The title of an email that popped in my box this week was “Rethink Thanksgiving.” The eventual subject of the email turned out to be a using a non-brining method to cook your turkey and new twists on other classic Thanksgiving recipes like making a pumpkin tart instead of pie. I was expecting a whole lot more. The email still espoused eating the turkey and gathering. (However, the email was from a Chef and magazine, so really my expectations were possibly too high for the content.)
I am challenged to rethink Thanksgiving this year by chosen necessity. We will be on vacation during Thanksgiving. We will not be with family and friends. Our vacation is just our family of 3. We like to vacation, and we like to explore new restaurants in the process. However, the price per person of what is being asked at restaurants and other places serving a traditional Thanksgiving meal made me rethink if all of the traditional Thanksgiving food is necessary for me to have Thanksgiving be meaningful. Heck, I don’t even like pumpkin pie and neither do the other two members of my family, so, I think I’ve decided the food isn’t the key to the day. The key is spending Thanksgiving with my family.
Instead of eating a huge Thanksgiving meal, we are planning to
- Run/walk a Turkey Trot 5k as a family in our vacation location and donate food to the local food pantry as part of the Turkey Trot activities.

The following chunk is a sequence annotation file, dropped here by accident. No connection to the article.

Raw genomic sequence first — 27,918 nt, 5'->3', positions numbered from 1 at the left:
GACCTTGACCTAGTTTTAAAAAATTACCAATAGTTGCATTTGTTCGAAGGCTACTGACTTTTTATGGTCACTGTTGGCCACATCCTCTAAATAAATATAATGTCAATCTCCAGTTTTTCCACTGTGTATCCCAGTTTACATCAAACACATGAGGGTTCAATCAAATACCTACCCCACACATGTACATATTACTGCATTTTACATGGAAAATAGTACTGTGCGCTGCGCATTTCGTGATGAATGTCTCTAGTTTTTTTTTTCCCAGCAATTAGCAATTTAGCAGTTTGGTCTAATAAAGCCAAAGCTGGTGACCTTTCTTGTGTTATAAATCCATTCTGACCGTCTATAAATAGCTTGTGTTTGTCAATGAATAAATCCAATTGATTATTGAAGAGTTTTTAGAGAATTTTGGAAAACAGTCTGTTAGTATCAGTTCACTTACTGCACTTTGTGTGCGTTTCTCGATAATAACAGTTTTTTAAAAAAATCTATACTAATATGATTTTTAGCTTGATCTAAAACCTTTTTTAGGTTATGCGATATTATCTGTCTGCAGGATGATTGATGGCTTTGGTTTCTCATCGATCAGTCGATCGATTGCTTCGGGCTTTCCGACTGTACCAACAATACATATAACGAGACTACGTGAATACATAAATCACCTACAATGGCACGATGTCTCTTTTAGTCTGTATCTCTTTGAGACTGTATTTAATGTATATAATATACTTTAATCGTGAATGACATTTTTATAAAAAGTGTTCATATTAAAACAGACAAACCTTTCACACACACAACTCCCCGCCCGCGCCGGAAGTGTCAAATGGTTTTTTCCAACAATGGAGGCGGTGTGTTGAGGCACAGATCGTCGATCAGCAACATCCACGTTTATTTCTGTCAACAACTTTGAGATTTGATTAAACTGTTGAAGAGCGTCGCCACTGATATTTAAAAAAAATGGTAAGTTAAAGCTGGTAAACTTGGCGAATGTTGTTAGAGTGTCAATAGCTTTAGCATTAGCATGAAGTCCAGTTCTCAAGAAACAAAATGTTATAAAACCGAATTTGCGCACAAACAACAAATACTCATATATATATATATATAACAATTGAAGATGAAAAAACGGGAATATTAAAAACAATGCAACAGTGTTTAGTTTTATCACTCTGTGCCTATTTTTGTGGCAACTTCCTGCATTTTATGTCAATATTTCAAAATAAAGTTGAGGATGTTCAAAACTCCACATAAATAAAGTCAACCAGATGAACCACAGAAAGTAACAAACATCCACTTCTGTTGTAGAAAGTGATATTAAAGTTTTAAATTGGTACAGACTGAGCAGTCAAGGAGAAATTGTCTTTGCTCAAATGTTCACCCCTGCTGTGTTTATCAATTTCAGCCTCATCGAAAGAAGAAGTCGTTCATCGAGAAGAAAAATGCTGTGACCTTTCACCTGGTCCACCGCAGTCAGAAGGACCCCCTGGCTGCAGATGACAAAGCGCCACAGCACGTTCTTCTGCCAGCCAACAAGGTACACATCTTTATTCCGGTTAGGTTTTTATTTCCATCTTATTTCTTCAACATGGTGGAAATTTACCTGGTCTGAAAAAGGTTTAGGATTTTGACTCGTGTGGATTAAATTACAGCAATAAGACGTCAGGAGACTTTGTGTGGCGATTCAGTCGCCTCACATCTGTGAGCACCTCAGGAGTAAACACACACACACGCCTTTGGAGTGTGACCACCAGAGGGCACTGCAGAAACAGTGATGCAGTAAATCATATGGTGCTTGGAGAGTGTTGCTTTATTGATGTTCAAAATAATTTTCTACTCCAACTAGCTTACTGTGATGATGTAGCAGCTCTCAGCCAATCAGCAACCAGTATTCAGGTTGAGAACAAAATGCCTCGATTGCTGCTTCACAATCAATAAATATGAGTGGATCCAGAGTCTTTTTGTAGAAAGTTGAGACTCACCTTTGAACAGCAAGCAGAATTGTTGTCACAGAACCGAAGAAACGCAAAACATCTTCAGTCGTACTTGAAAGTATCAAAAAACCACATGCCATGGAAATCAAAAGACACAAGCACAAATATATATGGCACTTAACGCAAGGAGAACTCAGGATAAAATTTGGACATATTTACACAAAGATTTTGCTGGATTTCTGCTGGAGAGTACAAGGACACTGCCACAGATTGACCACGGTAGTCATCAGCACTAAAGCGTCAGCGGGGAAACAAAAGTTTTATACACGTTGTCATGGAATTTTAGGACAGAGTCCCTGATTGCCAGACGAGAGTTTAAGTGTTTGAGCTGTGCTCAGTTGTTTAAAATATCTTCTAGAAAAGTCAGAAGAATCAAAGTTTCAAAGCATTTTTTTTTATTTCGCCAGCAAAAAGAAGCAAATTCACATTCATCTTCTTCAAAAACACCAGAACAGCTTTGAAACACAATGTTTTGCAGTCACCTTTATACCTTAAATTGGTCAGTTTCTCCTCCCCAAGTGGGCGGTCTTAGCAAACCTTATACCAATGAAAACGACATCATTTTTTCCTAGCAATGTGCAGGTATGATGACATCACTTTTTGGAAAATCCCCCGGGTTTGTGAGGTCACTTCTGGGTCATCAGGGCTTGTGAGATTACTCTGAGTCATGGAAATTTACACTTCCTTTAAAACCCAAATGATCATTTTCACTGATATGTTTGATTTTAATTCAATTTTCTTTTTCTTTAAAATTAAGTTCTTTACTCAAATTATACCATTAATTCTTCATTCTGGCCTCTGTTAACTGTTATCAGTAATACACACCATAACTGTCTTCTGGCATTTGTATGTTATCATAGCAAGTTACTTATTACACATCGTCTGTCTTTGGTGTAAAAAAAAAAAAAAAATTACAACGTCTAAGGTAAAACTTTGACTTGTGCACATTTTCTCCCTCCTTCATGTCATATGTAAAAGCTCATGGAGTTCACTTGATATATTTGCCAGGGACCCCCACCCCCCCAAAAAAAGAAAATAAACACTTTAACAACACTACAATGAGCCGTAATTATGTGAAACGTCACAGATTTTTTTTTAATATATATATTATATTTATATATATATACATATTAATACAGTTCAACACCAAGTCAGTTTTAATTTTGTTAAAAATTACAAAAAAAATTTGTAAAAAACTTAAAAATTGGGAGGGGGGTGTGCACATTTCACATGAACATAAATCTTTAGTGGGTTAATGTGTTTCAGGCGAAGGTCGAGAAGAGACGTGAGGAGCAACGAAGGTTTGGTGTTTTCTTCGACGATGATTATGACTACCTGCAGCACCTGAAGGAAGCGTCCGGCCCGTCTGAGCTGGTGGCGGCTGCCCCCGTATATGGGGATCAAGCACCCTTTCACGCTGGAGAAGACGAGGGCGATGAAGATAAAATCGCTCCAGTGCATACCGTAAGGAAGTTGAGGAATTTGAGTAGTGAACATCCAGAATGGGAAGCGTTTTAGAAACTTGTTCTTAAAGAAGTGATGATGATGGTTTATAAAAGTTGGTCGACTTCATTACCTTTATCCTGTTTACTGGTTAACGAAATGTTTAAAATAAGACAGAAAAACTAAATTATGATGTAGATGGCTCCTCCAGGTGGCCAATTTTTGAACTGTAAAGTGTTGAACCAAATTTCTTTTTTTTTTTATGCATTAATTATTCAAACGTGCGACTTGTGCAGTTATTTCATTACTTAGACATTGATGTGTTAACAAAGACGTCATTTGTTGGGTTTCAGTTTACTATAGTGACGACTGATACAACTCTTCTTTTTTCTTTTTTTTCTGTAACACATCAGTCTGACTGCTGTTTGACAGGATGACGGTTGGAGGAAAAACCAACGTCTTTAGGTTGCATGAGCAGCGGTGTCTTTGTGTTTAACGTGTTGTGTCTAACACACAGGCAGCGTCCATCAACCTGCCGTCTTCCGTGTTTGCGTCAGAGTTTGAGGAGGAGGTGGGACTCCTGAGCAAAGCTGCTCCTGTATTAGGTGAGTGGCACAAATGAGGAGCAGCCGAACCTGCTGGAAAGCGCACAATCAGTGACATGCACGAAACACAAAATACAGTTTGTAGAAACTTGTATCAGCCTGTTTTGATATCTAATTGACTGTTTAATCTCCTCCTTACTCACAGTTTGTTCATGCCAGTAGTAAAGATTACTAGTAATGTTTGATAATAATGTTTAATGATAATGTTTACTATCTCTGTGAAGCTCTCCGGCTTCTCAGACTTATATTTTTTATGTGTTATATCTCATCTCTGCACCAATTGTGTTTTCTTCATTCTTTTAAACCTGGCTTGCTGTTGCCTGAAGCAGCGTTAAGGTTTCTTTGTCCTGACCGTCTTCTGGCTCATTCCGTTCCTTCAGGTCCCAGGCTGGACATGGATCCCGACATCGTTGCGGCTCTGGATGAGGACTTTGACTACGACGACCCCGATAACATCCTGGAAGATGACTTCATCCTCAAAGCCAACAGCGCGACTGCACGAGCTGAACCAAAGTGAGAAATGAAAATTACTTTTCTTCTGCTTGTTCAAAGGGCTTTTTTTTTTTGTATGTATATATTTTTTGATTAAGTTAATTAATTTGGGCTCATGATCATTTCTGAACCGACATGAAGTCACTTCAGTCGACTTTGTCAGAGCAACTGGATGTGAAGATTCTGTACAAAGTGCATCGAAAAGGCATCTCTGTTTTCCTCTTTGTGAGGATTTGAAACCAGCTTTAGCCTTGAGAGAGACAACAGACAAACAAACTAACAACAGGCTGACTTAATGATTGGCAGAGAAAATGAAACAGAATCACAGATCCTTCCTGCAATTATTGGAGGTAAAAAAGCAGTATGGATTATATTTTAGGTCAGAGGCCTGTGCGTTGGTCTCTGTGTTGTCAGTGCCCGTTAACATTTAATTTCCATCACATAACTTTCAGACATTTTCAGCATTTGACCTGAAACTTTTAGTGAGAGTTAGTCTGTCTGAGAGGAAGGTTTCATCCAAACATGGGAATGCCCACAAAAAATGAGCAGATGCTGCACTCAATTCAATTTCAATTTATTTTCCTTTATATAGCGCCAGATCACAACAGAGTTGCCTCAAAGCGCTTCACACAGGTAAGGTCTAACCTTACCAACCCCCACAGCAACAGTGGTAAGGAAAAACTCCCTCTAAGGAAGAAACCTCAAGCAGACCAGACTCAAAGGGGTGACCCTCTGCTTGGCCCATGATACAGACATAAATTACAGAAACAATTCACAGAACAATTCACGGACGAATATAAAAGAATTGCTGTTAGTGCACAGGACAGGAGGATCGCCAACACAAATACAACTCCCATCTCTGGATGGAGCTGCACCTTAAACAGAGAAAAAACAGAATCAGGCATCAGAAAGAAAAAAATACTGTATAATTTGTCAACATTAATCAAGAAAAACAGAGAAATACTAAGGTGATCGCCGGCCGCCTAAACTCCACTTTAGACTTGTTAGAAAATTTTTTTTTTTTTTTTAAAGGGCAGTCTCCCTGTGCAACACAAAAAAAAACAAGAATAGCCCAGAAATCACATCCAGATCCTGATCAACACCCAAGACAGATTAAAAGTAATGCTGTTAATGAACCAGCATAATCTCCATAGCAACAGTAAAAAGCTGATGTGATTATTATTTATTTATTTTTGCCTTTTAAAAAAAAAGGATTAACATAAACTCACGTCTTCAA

- Hike in the mountains surrounding the area we’ll be in. We’ll pack in our lunch, take our camera, and enjoy the fresh air.
- Attend a Chinese Acrobats show on Thanksgiving afternoon.
- Eat a dinner in our hotel room. What meal? TBD. If we go out, our only options seem to be Thanksgiving themed and start at upwards of $35 per person, so I may bring our small crockpot and cook a small pork roast while we’re hiking. We can surely handle pork roast, raw veggies, fruit, and bread for Thanksgiving. We might even splurge for a dessert (not pumpkin pie, though) from a local bakery.
- Decide as a family what charity we’d like to donate to as a result of saving money by not going out to eat on Thanksgiving Day.
So, I urge you to Rethink Thanksgiving in a way that allows you and your family to enjoy the day and still have it be meaningful to you. (No, I’m not saying you have to. If you’re happy to have all of the traditional things that come with Thanksgiving be part of Thanksgiving, by all mean, keep it up.) However, if you are looking for a change, start Rethinking Thanksgiving now.
- Does Rethinking Thanksgiving mean nixing the turkey altogether and making something that doesn’t produce enough leftovers to serve you, your family, and an entire village in a 3rd world country for an entire week (some of which will inevitably get thrown out and wasted due to turkey fatigue)?
- Does it mean spreading the cooking responsibilities out and asking everyone to bring a simple dish to pass so that one person isn’t stuck in the kitchen all day in preparation?
- Does it mean giving up your traditional Thanksgiving to volunteer at a community meal that serves people in need?
- Does it mean getting out of your house and enjoying nature instead of plopping yourself in front of the endless barrage of football games on TV?
- Does it mean declaring Thanksgiving a family game day and having a modest meal and playing together all day?
- Does it mean inviting others who have nowhere to go (and that you wouldn’t necessarily usually include) to your celebration—whatever form it will take?
- Does it mean including a worship service in your faith community as part of your day?
Let me know your ideas for Rethinking Thanksgiving. Admittedly, I will likely miss the Macy’s Thanksgiving Day parade this year, but if I really need it, it’ll be back next year.